Are there such things as 64th notes? If so, how often do they ever appear in a familiar piece of music? At times during Kurt Nikkanen’s playing of the Mendelssohn Violin Concerto in E minor, Op. 64, the flurry of notes pouring out of his fiddle seemed to bring to mind the warning from more than one choral director to pay close attention to the demands of the score, “because there are a lot of notes there.”
Nikkanen, an American-born violinist who started performing in concert at age 12, played the familiar concerto with the North Carolina Symphony as part of the Duke Medicine series at Meymandi Concert Hall, and he sparkled throughout the entire piece. Neither his fingering nor his tone ever faltered, even during the final movement, in which he went beyond brisk into near-warp speed to play the effervescent (sometimes incandescent) allegro non troppo-allegro molto vivaci.
The concerto might be one of the “warhorses” of the classical repertoire, but it never ceases to please an audience with its melody, dynamics and frequent bursts of virtuosity from the soloist. And though one doesn’t often remember the more introspective passages, given the fireworks of the finale, they are present. One can sense tension and drama in the first allegro molto appassionato movement, in which the solo violin occasionally plays against the full orchestra, and in the cadenza of that movement. The second andante movement is one of Mendelssohn’s loveliest songs, and Nikkanen offered a bright sound without being piercing. In this movement, as in the other two, he reached the highest notes effortlessly, while keeping a velvety soft tone, never dry, never thin. The exposed double-stopped passages were skillfully done.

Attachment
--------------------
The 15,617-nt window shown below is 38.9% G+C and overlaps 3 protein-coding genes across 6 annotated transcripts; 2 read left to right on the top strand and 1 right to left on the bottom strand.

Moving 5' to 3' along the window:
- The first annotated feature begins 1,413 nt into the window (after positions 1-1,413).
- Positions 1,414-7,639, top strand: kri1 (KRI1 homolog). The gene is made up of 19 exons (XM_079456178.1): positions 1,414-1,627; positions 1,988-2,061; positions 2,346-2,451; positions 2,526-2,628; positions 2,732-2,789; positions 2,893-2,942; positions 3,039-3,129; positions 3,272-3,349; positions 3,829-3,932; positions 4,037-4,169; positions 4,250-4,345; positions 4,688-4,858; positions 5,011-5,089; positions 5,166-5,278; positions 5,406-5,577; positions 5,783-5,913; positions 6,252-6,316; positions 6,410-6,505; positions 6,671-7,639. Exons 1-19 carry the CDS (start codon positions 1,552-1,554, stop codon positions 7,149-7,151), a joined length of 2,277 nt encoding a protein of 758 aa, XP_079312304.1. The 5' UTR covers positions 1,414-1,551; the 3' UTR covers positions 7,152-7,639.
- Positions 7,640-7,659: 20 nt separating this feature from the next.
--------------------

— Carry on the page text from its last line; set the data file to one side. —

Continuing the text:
Nikkanen handled the demands of the finale flawlessly, always pushing ahead with crisp attacks, bouncing along with the light-heartedness of the score, energy never flagging. And the orchestra, under the direction of guest conductor Timothy Myers of the Opera Company of North Carolina, stayed with the soloist each step of the way. The reeds’ accompaniment of the main theme was especially nice, and the full orchestra offered fine support throughout. This was a top-level performance from beginning to end by both soloist and orchestra.
The theme of the program was “A Journey Down the Rhine,” and the orchestra opened with a lovely orchestral suite by Bach and closed with Schumann’s Third Symphony in E-flat, Op. 97, the “Rhenish.” Both pieces received excellent performances under Myers’ sure hand.
Scored for a smaller ensemble of strings and winds, Bach’s Third Orchestral Suite in D, BWV 1068, is a charming piece, filled with nice melody and some lively rhythms. The suite opens grandly with strings and trumpets and also contains the familiar “Air,” one of Bach’s most famous melodies, which the strings played in the most impressive fashion, providing a soft cushion of sound that was simply gorgeous to hear. The pair of gavottes was lively, and the bourree even livelier, causing some serious toe-tapping. And the final gigue had a sweep to it that recalled the stirring opening.
Schumann’s Third Symphony contains wonderful melodies, as well as moments of both rustic simplicity and elegant majesty. In this work perhaps more so than the other two, one noticed the crisp clarity of Myers’ conducting, which showed an economy of style without being too reserved and moments of passion and emphasis without being too flamboyant. He kept brisk tempi throughout, yet he let the orchestra breathe. This was best shown in the stately fourth movement, which was Schumann’s musical retelling of a religious ceremony in Cologne Cathedral. In this movement, and in the livelier, dance-like finale, the brass section excelled, from the trombones that opened the fourth movement to the French horns that were displayed so prominently in the fifth movement. The finale was energetically rhythmic without being too light-hearted because the horns added considerable weight to the score.
The sound of the orchestra is quite good, with a strong string section complemented by fine winds and brass, and Myers exploited the strengths and skills of the players to great advantage throughout the concert.